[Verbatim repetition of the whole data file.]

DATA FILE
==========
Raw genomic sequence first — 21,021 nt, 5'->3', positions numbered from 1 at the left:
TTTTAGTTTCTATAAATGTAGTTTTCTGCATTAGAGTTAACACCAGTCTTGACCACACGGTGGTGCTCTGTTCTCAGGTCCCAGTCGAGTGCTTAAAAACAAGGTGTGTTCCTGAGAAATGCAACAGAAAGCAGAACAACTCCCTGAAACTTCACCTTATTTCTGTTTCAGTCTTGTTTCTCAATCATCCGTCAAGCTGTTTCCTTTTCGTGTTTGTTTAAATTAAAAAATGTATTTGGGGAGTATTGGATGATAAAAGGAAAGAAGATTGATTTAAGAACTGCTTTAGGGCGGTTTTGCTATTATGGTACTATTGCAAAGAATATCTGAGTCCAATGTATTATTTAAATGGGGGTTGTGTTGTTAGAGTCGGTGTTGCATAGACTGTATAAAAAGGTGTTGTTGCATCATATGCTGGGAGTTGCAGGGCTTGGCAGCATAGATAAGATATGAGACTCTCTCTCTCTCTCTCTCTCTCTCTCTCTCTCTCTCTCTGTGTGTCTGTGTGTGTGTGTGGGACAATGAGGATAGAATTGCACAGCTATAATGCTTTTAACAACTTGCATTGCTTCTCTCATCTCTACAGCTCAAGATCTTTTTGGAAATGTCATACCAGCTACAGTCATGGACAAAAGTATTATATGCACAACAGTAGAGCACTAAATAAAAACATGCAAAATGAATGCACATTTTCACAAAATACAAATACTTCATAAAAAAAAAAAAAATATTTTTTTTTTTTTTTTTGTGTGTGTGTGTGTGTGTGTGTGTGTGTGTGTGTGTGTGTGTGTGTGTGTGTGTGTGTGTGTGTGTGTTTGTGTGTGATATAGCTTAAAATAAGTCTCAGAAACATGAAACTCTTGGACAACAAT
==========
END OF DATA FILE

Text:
Raw genomic sequence first — 21,021 nt, 5'->3', positions numbered from 1 at the left:
TTTTAGTTTCTATAAATGTAGTTTTCTGCATTAGAGTTAACACCAGTCTTGACCACACGGTGGTGCTCTGTTCTCAGGTCCCAGTCGAGTGCTTAAAAACAAGGTGTGTTCCTGAGAAATGCAACAGAAAGCAGAACAACTCCCTGAAACTTCACCTTATTTCTGTTTCAGTCTTGTTTCTCAATCATCCGTCAAGCTGTTTCCTTTTCGTGTTTGTTTAAATTAAAAAATGTATTTGGGGAGTATTGGATGATAAAAGGAAAGAAGATTGATTTAAGAACTGCTTTAGGGCGGTTTTGCTATTATGGTACTATTGCAAAGAATATCTGAGTCCAATGTATTATTTAAATGGGGGTTGTGTTGTTAGAGTCGGTGTTGCATAGACTGTATAAAAAGGTGTTGTTGCATCATATGCTGGGAGTTGCAGGGCTTGGCAGCATAGATAAGATATGAGACTCTCTCTCTCTCTCTCTCTCTCTCTCTCTCTCTCTCTCTGTGTGTCTGTGTGTGTGTGTGGGACAATGAGGATAGAATTGCACAGCTATAATGCTTTTAACAACTTGCATTGCTTCTCTCATCTCTACAGCTCAAGATCTTTTTGGAAATGTCATACCAGCTACAGTCATGGACAAAAGTATTATATGCACAACAGTAGAGCACTAAATAAAAACATGCAAAATGAATGCACATTTTCACAAAATACAAATACTTCATAAAAAAAAAAAAAATATTTTTTTTTTTTTTTTTGTGTGTGTGTGTGTGTGTGTGTGTGTGTGTGTGTGTGTGTGTGTGTGTGTGTGTGTGTGTGTGTGTGTTTGTGTGTGATATAGCTTAAAATAAGTCTCAGAAACATGAAACTCTTGGACAACAAT